‘Shave or oil the skin. Make a paper pattern of the area to be covered and cut to it two thicknesses of Canton flannel or old muslin, devising windows if wounds are present; the sides of the flannel should remain about one inch apart when in position. Sprinkle plaster into equal quantity of water to a creamy consistence. Immerse cloth till thoroughly saturated, lay it on a flat surface and smooth with hand. Apply flannel to limb and put snugly over it a roller bandage. The limb is then held for a few minutes, extension being made if necessary until the plaster sets, when the roller bandage is removed. If it is necessary to delay the “setting” of the plaster this maybe achieved by adding a small quantity of carpenters’ glue.’
S.W. goes on to discuss the importance role that the use of plaster splints played in improving survival rates of Civil War soldiers:
‘..a patient with a much swollen elbow-joint wounded at the Battle of Cross-Keys. The joint had been entered by a round bullet, which was removed two weeks later, when free incisions around the joint were found to be necessary. At this stage a plaster splint was applied to the anterior surface of the arm and retained by a transverse band above the wrist and another at the middle of the humerus, the arm being flexed. This splint was worn for a month and then renewed. The head of the radius came away and the patient recovered with some degree of motion in the joint. Dr Swan employed the plaster splints in several cases of fracture after the seven days’ fighting before Richmond, during M’Clellan’s campaign, and the patients were comfortable transported to Washington.’
I hope that you have found the above interesting. I will post further on this topic in the future. For further resources please see my previous posting.
Great news for anyone interested in the history of medicine, the hugely successful series The Victorian Pharmacyis currently being repeated on BBC2, Monday evenings at 7pm. Professor Nick Barber, historian Ruth Goodman and PhD student Tom Quick bring to life the challenges faced by the Victorian pharmacist. The BBC recreated an everyday pharmacy at Blists Hill Victorian Town in Ironbridge.
I recently stumbled upon a charming little Museum situated on Swanage sea front. The Swanage Museum was founded in 1976 by a group of enthusiastic artists and historians. The displays have been arranged and constructed with care by a team of volunteers. One of the exhibits that caught my eye is the replica of Lloyds Dispensing Chemists shop (see image above) which was situated at 42 High Street in Swanage. Following Pharmacist Henry Lloyd’s death in 1933, the business was carried on by his wife Kathleen and later by their daughter Mary. The shop closed in 1995. Some of the equipment in the images will be appear familiar if you are a fan of The Victorian Pharmacy!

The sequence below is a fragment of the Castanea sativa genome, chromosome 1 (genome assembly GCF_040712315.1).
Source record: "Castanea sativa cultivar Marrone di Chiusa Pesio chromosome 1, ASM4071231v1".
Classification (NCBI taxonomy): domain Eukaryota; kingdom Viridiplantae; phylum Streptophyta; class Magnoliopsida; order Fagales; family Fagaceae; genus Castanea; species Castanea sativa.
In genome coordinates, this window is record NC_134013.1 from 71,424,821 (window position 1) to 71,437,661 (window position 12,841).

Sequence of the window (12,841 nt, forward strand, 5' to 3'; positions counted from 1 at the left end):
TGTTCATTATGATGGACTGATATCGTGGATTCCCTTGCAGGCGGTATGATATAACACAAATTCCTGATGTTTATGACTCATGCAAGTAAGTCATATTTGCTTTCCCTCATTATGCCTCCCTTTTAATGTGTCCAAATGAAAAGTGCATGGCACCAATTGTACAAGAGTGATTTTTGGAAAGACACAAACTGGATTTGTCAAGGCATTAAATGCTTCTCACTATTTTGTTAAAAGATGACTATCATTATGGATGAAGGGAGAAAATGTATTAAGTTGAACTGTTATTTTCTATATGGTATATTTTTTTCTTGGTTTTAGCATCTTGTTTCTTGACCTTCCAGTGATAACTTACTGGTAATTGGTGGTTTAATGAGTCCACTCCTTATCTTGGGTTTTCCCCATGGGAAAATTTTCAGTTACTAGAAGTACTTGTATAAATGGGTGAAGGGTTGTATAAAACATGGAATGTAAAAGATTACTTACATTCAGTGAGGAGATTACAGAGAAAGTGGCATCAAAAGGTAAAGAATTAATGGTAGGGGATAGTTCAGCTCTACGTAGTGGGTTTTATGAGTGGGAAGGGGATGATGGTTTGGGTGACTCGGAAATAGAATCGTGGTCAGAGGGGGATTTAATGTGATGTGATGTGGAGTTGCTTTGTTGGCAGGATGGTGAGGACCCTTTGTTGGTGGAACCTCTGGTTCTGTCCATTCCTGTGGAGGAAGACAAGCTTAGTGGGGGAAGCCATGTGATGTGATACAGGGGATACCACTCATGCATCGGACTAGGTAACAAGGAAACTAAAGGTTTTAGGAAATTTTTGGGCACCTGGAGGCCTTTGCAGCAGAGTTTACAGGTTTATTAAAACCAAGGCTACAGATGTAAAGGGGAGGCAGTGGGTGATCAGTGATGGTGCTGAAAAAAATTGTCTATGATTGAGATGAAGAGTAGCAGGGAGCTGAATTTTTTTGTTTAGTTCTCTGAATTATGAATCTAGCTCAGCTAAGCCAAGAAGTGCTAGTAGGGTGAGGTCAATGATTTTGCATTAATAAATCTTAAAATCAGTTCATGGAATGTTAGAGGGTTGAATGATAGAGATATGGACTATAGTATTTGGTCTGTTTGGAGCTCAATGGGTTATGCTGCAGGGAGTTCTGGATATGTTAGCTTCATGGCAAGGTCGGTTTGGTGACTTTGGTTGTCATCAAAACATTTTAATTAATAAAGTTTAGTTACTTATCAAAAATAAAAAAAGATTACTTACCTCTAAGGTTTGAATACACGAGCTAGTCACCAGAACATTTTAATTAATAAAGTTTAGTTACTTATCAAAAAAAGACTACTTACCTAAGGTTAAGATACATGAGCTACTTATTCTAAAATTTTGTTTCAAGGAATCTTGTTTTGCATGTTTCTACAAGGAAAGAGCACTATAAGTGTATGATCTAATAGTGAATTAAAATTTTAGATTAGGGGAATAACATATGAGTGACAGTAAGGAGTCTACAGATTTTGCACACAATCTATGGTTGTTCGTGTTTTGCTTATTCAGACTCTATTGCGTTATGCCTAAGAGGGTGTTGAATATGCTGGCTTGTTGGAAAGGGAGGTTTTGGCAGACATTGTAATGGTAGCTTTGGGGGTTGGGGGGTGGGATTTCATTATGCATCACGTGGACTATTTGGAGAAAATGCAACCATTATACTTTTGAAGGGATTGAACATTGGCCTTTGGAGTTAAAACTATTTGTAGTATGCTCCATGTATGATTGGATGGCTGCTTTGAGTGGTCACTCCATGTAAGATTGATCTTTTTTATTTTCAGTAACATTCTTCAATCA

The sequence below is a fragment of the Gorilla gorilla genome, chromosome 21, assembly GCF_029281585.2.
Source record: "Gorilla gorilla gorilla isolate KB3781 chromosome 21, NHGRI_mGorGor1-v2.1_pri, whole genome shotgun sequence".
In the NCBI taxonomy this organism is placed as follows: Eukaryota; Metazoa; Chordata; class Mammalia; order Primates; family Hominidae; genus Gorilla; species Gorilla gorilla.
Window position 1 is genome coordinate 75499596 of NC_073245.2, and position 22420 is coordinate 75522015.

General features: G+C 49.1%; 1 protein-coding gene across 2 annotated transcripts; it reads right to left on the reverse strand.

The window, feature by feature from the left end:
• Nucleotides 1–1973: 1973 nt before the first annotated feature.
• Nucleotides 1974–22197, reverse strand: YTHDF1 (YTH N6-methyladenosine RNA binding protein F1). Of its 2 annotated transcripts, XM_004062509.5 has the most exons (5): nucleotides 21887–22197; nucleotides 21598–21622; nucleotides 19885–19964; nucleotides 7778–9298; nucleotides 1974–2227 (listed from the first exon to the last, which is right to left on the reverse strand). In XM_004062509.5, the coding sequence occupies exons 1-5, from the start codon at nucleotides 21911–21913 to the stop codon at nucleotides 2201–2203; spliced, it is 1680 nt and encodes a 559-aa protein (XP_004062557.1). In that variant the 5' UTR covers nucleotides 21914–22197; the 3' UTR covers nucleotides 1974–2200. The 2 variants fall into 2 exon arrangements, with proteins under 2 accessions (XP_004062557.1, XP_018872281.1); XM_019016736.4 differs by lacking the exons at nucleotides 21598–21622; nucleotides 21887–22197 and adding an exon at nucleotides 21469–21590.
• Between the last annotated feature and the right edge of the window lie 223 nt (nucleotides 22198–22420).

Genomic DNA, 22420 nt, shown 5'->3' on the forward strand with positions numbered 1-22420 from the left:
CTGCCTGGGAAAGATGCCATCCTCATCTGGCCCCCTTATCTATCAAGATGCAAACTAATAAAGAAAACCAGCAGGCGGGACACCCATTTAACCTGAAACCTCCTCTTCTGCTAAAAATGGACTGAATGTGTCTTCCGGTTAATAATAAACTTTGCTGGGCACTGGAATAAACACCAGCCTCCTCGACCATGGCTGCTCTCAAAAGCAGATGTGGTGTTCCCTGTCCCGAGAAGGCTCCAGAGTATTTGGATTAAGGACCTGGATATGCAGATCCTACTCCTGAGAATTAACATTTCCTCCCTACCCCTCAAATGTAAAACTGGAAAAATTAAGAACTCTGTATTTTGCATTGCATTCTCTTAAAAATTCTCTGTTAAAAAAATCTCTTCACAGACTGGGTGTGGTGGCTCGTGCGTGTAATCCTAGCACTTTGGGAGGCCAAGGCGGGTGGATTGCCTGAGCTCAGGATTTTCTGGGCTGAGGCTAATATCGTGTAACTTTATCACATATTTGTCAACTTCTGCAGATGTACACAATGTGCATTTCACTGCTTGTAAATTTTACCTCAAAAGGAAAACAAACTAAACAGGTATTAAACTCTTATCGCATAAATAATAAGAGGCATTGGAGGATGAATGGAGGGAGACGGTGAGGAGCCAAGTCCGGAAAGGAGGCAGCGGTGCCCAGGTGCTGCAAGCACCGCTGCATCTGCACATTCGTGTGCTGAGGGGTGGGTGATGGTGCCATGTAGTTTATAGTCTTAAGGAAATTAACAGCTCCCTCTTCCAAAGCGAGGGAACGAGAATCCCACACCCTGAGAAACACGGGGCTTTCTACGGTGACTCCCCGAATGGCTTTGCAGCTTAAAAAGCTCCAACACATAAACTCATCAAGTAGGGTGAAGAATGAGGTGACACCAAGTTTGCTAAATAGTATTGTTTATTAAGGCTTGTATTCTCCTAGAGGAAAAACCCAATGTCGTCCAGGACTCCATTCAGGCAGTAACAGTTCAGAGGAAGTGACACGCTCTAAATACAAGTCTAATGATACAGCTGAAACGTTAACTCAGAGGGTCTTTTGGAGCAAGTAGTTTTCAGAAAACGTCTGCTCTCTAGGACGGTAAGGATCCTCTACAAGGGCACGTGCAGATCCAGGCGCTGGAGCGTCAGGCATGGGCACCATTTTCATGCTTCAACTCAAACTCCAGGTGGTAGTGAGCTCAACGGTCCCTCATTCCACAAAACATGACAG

Here is how the Victorian pharmacist created pills from raw ingredients:
all the dry ingredients were pulverised and mixed in a pill mortar and pestle;
excipient was added, drop-by-drop to bind form into a pliable mass. Excipient was usually syrup of liquid of glucose;
the mass was then rolled into a ball and then into a long, even sausage-style length;
the sausage-style length was cut into portions;
using the pill machine, the pill mass would be rolled to the number required to create rounded portions;
each pill round was roughly rolled between the finger and thumb and a smooth finish was created by using the pill rounder in a circular figure of eight movement;
the well-rounded pills were then set aside to dry.
A very warm welcome to ‘Come Step Back in Time’, a non-commercial blog, which promises to be an interesting read for anyone fascinated by history. My name is Emma and am a writer, researcher and historian living in Hampshire, England. I originally trained as an art and design historian but my areas of historical interest are now quite varied. I love discovering new topics to research, the more obscure, challenging and quirky the better, although I do confess to having a few favourites: fashion and the history of retail; all things now referred to as ‘vintage’; architecture; interior design; food; medicine; motoring and theatre. All photographs that illustrate my articles, unless otherwise stated, have been taken by myself. Happy reading and Enjoy.